Norden made numerous contributions to cartography of very high interest. The maps engraved in his own works are as follows: 1. ‘Myddlesex’ (in ‘Speculum Britanniæ for Middlesex,’ 1593), and re-engraved by J. Senex for the reprint in 1723. 2. ‘Westminster’ (ib.). 3. ‘London’ (ib.), the best plan of London in Shakespeare's time that has come down to us; republished and enlarged, accompanied by an admirable essay, by Mr. H. B. Wheatley, for the New Shakspere Society in 1877. 4. ‘Hertfordshire,’ 1598 (in ‘Speculum Britanniæ for Hertfordshire),’ re-engraved with the text in 1723. 5. ‘Essex,’ 1594 (in ‘Survey of Essex,’ 1840), engraved for the first time by J. Basire in 1840. 6. ‘Cornwall’ (in ‘Speculum Britanniæ for Cornwall,’ 1728), with nine maps of the hundreds of East (or East Wivielshire), Kerrier, Losemouth, Powder, Pyder, Stratton, Trigg, and West hundred. Here the roads were indicated for the first time in English cartography.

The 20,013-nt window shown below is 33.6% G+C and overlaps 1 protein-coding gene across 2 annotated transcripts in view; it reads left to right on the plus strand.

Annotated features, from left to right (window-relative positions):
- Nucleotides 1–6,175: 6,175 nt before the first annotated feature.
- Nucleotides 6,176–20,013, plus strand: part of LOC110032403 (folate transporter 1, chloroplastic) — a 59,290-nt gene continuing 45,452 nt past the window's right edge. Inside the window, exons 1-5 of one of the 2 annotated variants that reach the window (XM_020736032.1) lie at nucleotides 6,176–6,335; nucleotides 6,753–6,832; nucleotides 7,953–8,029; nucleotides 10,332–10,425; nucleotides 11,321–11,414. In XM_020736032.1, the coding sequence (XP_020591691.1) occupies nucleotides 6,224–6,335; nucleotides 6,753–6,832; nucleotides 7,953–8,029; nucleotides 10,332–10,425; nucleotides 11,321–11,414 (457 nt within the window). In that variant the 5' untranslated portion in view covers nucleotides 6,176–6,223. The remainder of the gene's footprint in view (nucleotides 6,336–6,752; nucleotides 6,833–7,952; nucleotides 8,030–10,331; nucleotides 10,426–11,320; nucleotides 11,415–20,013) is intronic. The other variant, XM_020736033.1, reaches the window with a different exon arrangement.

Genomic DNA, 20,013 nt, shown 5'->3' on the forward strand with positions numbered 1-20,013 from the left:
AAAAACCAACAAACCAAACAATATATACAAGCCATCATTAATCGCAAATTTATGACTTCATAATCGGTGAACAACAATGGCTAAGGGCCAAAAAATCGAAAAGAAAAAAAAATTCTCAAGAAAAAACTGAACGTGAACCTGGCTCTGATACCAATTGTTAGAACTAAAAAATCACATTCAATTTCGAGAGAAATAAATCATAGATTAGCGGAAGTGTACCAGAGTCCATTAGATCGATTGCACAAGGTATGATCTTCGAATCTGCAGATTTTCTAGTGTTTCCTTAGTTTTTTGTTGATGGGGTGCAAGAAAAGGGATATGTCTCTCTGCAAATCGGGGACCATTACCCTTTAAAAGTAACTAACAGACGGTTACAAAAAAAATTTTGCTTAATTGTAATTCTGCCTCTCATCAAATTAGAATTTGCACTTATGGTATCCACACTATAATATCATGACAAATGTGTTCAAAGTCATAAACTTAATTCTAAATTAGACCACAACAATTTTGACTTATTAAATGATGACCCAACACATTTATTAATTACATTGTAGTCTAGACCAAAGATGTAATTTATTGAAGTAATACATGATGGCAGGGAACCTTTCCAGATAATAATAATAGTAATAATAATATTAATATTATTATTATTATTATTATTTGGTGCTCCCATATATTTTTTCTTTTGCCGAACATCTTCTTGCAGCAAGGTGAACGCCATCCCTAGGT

Norden executed maps of ‘Hamshire, Hertfordiæ,’ Kent, Middlesex, Surrey, and ‘Sussexia’ for W. Camden's ‘Britannia,’ 1607 (5th edit.). He also made maps of Cornwall, Essex, Middlesex, Surrey, and Sussex for J. Speed in 1610. They were afterwards incorporated with those by Saxton and others in Speed's ‘Theatre of Great Britain,’ 1626, folio. In Hearne's ‘Letter on Antiquities,’ 1734, p. 34, mention is made of ‘A Map or Draught of all Battles fought in England from the landing of William the Conqueror to the Reign of Queen Elizabeth, in sixteen sheets, done with a pen by John Norden.’ It was formerly preserved in the Bodleian Gallery, Oxford, but is now lost or destroyed. It however appears to survive in ‘The Invasions of England and Ireland. With al [sic] Civill Wars since the Conquest,’ Corn. Danskertsz sculpsit, an appendix to the ‘Prospect of the most famous parts of the World,’ by J. Speed, 1635, folio. In the text on the verso of the map Speed says that it was ‘finished in a farre larger platforme,’ and that he ‘intended there to have staid it from further sight or publication’ (p. 5, end). Bagford, in a letter to Hearne, writes: ‘Mr. Norden designed a “View of London” in eight sheets, which was also engraved. At the bottom of which was the Representation of the Lord Mayor's Show, all on Horseback. … The View was taken by Norden from the Pitch of the Hill towards Dulwich College going to Camberwell from London, in which College, on the Stair Case, I had a sight of it. Mr. Secretary Pepys went afterwards to view it by my recommendation, and was very desirous to have purchased it. But since it is decayed and quite destroyed by means of the moistness of the Walls. This was made about the year 1604 or 1606 to the best of my memory, and I have not met with any other of the like kind’ p. lxxxii (Leland, De Rebus Brit. Collectanea, 1770, vol. i.) This view is now lost. There is, however, preserved in the Crace collection (Portfolio i., 12 Views) at the British Museum an earlier view of London by Norden, wrongly assigned to Morden, apparently taken from the site of old Suffolk House in Southwark. It is inscribed ‘Civitas Londini. This Description [View] of the moste Famous Citty of London was performed in the yeare of Christ 1600. … By the industry of John Norden,’ 27½ in. by 14½ in. About the same period Norden executed ‘The View of [old] London Bridge from East to West.’ Norden was fraudulently deprived of the plate, as he informs us, for twenty years, and he was unable to publish it until 1624, during the mayoralty of John Gore, whose arms it bears, with those of James I. Even now it is only known to us by a reprint of 1804 (see Crace collection, Portfolio vii., 2 Views). Another missing map is recorded by Gough: ‘John Norden made a survey of this county [Surrey], which some curious Hollander purchased at a high price before the Restoration. The map was engraved by Charles Whitwell, at the expense of Robert Nicholson, and was much larger and more exact than any of Norden's other maps. It had the arms of Sir William Waade, Mr. Nicholson, and Isabella, countess dowager of Rutland, who died in 1605, and was copied by Speed and W. Kip in Camden's “Britannia,” 1607. Dr. Rawlinson showed it to the Society of Antiquaries, 1746’ (British Topography, i. 261).